of “Star Trek” fame didn’t see any Klingons or Romulans during his recent trip to outer space, but he’s now firing a few photon torpedoes at another enemy of the whole enterprise. This week Britain’s
without mentioning any names, told a BBC interviewer: “We need some of the world’s greatest brains and minds fixed on trying to repair this planet, not trying to find the next place to go and live.”
The BBC journalist then mused about the carbon footprint presumably created by a rocket flight for leisure, which Prince William agreed was a “fundamental question.” What rubbish, as the Brits say.
For one thing, exactly zero Earthlings are “giving up and heading out into space,” as Prince William put it. Certainly Mr. Shatner isn’t, judging by his remarks upon landing about the precariousness of Earth’s atmosphere. “It’s so thin,” he said, “and you’re through it in an instant.”
As for the carbon footprint, it isn’t what you imagine. Mr. Shatner went up on Blue Origin’s New Shepard rocket, which burns liquid hydrogen and oxygen. “The main emissions will be water and some minor combustion products, and virtually no CO2,” an atmospheric scientist told LiveScience.com in July. That isn’t to claim no effects: Building the rocket and producing the flight creates carbon emissions, no doubt, but so does putting on a royal wedding with a crowd of global guests and a military flyover.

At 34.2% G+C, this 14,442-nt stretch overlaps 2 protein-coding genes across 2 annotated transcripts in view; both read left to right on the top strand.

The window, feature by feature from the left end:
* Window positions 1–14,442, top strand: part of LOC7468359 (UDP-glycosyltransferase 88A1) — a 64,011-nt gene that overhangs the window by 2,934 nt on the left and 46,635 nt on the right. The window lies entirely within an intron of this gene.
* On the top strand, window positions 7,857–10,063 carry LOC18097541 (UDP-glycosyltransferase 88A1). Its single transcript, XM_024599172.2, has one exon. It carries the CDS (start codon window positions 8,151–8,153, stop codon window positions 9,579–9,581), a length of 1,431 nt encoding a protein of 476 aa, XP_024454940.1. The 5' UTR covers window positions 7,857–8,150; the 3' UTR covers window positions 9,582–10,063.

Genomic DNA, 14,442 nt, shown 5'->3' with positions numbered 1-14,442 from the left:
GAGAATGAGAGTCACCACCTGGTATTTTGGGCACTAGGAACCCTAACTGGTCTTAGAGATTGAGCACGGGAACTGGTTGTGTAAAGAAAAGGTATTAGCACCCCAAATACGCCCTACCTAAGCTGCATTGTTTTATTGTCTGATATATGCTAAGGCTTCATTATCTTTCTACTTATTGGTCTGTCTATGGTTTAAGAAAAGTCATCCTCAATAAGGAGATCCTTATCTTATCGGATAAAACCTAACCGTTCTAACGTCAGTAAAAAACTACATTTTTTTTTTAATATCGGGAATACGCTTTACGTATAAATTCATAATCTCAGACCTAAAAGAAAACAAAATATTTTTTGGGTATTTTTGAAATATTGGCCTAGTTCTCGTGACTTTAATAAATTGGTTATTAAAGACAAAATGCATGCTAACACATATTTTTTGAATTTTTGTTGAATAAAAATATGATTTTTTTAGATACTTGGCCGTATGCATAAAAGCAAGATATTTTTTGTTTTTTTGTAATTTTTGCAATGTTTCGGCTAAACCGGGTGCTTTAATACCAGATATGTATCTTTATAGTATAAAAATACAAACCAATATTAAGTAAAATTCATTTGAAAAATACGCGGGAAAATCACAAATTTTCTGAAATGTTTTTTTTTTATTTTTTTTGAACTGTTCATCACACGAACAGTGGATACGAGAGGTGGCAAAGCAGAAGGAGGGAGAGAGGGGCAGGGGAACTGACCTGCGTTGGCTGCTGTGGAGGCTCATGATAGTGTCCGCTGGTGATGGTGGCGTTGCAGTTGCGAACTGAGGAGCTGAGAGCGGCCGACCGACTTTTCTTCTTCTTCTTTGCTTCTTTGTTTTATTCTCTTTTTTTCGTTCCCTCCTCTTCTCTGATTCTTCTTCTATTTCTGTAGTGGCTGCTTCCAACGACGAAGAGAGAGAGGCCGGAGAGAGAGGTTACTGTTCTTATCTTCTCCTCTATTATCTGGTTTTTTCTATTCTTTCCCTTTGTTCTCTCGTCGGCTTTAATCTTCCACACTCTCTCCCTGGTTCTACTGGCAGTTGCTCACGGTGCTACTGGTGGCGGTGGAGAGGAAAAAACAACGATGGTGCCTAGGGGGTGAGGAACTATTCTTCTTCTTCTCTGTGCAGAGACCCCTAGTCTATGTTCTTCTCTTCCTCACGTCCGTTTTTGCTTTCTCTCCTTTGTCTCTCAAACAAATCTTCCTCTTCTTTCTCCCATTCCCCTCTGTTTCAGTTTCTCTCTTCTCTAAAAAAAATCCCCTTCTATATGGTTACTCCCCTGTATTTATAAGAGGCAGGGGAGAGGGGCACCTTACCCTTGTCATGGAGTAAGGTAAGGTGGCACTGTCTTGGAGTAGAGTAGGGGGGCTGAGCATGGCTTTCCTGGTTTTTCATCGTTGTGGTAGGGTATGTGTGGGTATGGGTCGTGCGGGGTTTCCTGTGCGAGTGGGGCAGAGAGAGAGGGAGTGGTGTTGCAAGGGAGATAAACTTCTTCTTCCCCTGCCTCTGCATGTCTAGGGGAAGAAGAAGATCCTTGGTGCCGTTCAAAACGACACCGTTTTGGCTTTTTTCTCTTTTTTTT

The larger point is what the prince’s cramped view of private spaceflight says about the lowering of human ambitions. Think of the British mountaineer
who was asked in the 1920s why he wanted to try scaling Mount Everest. His reported reply echoes through history: “Because it’s there.” We can imagine Mallory’s answer if someone had scolded him to quit running away to a mountaintop, since we have real issues down here at sea level.
That seems to be the spirit of Captain
response to Prince William. “He’s a lovely, gentle, educated man, but he’s got the wrong idea,” Mr. Shatner told Entertainment Tonight. “The idea here is not to go, ‘Yeah, look at me. I’m in space!’” He said the Blue Origin flight was simply another “baby step” into the heavens.
After the Space Shuttle retired in 2011, the U.S. ended up paying Russia to take astronauts to orbit. Isn’t it better to have American billionaires competing for that business? And who knows what might come next. Mr. Shatner floated the idea of electricity generation in the heavens: “You can build a base 250, 280 miles above the Earth and send that power down here.” Beam it down, Scotty.
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Appeared in the October 16, 2021, print edition.